The Auxiliary Police Force in China

Lena Y. Zhong

City University of Hong Kong

On January 11, 2016 at the 22nd meeting of the Chinese Communist Party Central Leading Group for Comprehensively Deepening Reforms led by President Xi Jinping, the Opinions on Managing the Regulation of the Auxiliary Police Force under the Public Security Organs (the Opinions) was passed. The endorsement of this document at such a high level meeting reflects the urgency of regulating the auxiliary police force in China.

In China the Public Security Police have always worked closely with a force of auxiliary police, although the latter has been variously named, most notably the joint prevention teams. Over the years efforts have been made to manage the auxiliary police elements, and sometimes even to abolish the force when public outrage is aroused with cases of auxiliary police members abusing their power.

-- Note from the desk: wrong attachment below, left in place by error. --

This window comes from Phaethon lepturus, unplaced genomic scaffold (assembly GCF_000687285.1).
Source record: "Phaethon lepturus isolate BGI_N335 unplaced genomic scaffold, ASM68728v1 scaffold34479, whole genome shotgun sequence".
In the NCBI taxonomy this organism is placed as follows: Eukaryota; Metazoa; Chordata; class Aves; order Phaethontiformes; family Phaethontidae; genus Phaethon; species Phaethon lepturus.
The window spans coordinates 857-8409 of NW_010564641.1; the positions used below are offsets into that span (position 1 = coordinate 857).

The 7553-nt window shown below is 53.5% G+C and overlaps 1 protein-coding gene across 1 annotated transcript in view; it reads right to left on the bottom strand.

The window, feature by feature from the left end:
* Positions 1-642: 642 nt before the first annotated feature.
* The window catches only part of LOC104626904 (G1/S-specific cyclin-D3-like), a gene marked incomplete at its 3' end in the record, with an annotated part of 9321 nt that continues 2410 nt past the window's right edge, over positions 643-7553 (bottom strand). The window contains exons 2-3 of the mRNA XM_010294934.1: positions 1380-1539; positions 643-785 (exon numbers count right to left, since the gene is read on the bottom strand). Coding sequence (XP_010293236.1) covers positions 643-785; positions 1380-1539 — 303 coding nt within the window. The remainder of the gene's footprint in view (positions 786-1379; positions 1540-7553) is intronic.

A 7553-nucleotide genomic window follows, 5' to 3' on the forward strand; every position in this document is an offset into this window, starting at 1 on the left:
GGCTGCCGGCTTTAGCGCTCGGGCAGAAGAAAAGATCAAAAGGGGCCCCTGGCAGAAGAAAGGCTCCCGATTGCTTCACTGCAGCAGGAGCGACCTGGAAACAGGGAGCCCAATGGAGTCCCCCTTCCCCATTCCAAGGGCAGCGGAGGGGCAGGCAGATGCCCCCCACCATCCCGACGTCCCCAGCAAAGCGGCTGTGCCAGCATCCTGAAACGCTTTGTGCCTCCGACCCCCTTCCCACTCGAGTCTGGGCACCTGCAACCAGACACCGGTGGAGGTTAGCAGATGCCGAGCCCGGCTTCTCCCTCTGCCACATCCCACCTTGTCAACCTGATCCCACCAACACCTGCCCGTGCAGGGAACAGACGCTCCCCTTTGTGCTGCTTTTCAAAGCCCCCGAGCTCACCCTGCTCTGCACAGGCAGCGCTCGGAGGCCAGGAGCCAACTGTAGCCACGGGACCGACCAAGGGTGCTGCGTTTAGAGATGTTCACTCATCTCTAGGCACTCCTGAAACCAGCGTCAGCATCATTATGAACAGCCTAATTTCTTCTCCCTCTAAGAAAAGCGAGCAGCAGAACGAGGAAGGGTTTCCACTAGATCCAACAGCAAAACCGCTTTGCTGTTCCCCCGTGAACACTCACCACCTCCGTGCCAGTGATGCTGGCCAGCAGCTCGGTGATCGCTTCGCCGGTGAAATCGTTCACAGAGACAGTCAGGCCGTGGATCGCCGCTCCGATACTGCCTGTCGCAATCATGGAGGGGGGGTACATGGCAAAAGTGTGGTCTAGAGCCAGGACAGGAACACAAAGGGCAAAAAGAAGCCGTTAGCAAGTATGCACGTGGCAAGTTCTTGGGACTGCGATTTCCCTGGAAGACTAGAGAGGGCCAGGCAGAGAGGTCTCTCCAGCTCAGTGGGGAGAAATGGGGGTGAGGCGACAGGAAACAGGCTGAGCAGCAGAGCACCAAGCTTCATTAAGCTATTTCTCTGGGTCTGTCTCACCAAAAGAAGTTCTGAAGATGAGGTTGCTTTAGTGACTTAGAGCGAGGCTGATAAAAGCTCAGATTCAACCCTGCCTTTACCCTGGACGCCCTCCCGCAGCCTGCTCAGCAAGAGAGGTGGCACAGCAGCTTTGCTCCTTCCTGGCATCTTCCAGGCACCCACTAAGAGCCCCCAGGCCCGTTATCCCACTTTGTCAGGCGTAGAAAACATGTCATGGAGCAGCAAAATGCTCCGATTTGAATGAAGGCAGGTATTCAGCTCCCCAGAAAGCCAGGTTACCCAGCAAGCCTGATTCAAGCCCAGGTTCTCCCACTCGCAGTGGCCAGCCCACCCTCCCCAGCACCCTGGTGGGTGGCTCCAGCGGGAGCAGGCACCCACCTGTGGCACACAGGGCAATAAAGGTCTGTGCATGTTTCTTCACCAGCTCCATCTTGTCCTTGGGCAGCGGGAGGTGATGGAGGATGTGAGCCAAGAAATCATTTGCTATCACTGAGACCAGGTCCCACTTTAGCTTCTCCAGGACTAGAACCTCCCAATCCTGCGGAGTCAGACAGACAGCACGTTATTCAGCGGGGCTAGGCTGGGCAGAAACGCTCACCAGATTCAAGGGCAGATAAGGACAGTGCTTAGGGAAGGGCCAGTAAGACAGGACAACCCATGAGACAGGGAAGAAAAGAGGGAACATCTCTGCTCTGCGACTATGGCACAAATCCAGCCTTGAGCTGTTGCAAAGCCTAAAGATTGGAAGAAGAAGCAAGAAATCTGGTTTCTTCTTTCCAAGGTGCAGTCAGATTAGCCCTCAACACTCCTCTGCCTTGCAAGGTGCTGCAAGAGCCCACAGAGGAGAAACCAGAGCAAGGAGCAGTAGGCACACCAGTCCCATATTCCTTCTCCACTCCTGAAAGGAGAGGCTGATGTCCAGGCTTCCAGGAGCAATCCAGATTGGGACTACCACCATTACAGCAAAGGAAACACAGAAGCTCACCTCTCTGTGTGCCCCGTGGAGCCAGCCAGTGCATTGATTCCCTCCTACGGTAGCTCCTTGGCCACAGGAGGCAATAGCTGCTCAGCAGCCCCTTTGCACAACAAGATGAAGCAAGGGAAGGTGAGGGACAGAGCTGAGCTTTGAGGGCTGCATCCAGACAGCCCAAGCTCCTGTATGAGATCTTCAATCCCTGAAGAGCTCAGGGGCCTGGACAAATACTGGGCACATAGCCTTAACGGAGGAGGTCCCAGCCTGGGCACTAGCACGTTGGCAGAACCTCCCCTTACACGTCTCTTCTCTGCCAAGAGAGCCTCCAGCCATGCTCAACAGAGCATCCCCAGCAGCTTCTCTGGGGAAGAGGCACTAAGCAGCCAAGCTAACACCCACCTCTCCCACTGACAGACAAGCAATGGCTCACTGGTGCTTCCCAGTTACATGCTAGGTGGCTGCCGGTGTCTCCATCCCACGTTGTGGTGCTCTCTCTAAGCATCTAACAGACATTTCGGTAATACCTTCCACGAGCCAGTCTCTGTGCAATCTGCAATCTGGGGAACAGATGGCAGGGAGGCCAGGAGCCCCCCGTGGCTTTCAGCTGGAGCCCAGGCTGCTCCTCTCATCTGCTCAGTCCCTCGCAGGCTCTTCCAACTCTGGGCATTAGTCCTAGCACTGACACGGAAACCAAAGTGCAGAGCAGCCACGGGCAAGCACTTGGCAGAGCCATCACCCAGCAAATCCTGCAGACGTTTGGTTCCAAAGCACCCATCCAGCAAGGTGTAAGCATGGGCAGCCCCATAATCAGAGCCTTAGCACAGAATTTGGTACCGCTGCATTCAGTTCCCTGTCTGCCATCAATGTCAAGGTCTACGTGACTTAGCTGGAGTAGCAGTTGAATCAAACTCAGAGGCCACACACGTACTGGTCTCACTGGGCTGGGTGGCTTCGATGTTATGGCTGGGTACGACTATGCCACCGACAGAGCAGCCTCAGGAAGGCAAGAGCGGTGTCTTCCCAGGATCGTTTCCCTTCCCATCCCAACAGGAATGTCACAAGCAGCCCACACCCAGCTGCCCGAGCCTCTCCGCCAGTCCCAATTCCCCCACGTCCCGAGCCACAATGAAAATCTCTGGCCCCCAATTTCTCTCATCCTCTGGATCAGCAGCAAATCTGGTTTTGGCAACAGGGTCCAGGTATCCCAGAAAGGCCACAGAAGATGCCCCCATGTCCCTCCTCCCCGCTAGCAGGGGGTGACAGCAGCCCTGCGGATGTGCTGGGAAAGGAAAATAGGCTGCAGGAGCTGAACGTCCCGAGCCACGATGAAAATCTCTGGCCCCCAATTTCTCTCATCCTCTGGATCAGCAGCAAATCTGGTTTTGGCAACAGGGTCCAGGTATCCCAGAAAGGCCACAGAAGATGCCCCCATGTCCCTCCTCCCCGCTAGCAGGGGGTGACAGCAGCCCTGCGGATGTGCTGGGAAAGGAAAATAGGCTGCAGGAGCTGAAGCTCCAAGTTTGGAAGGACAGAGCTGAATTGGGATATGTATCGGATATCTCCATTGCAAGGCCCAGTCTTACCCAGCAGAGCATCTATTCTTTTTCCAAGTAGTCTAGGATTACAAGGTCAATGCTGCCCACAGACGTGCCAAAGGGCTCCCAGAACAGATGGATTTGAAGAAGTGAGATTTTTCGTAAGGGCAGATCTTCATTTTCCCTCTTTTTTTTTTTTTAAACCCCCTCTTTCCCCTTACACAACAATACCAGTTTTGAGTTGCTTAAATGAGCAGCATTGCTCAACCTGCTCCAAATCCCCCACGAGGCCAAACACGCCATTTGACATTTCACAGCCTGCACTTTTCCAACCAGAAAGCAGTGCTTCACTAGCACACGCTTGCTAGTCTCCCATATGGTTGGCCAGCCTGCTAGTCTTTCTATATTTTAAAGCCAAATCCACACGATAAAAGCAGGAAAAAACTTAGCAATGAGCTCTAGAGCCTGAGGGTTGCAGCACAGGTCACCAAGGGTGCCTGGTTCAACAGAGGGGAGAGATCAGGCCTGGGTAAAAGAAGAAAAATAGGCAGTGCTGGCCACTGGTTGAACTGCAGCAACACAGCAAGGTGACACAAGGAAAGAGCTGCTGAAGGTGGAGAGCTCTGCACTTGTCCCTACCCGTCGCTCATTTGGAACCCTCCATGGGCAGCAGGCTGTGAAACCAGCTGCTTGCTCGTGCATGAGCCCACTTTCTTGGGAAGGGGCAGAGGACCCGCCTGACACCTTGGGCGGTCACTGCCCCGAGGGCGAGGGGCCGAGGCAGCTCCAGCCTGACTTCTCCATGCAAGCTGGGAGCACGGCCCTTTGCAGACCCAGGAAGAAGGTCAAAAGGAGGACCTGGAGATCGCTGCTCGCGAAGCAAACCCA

This paper will first provide an overview of the various auxiliary police elements in the past several decades, especially in the wake of the economic reform. Then it describes the possible dilemmas the public security police have faced in handling the auxiliary police forces over the years. Thirdly, it explains the major principles as reflected in the Opinions as endorsed in early 2016. Fourthly, it introduces the Auxiliary Police Force under the Hong Kong Police Force in Hong Kong. Lastly the paper concludes by opining what the Public Security Police will need to consider when implementing the Opinions to regulate the Auxiliary Police Force in the era of economic reform.


Dr. Lena Zhong is associate professor of criminology at City University of Hong Kong. Her research interest includes policing, crime prevention, and organized crime.